Darrell Issa | Serving California's 49th District
Press Releases
May 4, 2016
ICYMI: Rep. Issa Op-ed: Stop Abuse of Civil Forfeiture Program


WASHINGTON, D.C. — Today, Congressman Darrell Issa wrote an op-ed appearing in the Los Angeles Times, outlining the need for Congress to take up civil asset forfeiture reform.

Some of the highlights from the piece are below. You can also check out the full length article here.

“‘We thought America was the best in the world.’ ‘This can’t be happening.’ That’s how Saw Marvellous Soe and Eh Wah described their astonishment after police seized more than $53,000 in cash from … a Christian rock band that played in 19 U.S. cities, raising money from concerts to support an orphanage in Thailand and a Christian college in Burma.”

“Civil asset forfeiture allows police to seize property as long as they believe that the assets in question were somehow connected to criminal activity. ‘As long as they believe’ — that’s the key part. Authorities don’t have to actually prove the person was guilty of a crime. They don’t have to even file charges. The presumption of innocence is thrown to the wayside.”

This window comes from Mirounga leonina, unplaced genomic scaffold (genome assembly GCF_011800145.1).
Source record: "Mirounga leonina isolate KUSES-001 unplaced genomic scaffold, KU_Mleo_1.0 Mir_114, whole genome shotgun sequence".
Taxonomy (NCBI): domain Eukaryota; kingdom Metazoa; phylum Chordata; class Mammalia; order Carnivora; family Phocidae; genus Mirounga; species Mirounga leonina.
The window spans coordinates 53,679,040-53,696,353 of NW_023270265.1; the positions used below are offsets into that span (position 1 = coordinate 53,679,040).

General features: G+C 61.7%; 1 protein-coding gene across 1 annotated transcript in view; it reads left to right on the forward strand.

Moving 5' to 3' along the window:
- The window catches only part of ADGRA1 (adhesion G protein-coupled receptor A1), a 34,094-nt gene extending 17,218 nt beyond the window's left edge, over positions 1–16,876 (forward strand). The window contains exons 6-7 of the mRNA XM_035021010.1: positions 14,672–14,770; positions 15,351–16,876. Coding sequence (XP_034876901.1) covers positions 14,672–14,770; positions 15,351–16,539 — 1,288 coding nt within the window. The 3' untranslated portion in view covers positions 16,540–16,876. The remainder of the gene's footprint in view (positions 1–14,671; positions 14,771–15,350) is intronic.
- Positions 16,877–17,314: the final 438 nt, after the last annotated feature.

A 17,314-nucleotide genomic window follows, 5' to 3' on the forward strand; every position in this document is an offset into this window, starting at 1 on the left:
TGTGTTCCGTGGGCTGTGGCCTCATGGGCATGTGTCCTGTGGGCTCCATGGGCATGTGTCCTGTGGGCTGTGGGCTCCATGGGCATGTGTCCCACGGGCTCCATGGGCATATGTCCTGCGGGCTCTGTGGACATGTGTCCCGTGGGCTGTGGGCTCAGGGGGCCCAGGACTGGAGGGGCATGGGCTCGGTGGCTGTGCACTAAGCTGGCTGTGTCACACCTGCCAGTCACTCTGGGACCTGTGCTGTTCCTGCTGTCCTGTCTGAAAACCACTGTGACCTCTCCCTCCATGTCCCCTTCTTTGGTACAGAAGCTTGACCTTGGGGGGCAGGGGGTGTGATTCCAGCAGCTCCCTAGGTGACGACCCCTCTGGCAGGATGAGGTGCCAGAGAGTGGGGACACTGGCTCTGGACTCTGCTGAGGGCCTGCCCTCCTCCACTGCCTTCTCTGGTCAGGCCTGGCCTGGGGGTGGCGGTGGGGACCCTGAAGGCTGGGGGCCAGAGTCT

“Under current law, most states allow police departments to absorb up to 100% of the value of the confiscated property — whether it’s cash, cars, houses or guns — and use the proceeds to pad their budgets. It’s an obvious conflict of interest — and boy, is it profitable for law enforcement agencies…But unless Congress takes action, state efforts to stop civil forfeiture abuse mean very little.”

“In 2014, the latest year for which data is available, police officers took more property from American citizens under civil asset forfeiture ($5 billion) than criminals took in burglaries ($3.5 billion), according to research from the Institute for Justice.”

“As more and more states reconsider their civil forfeiture systems, the federal government needs to set a framework for smart reform. That starts with closing the equitable-sharing loophole, and requiring police to satisfy a higher burden of proof to a judge before seizing property under federal law.”

The full length piece from The Los Angeles Times is available here.

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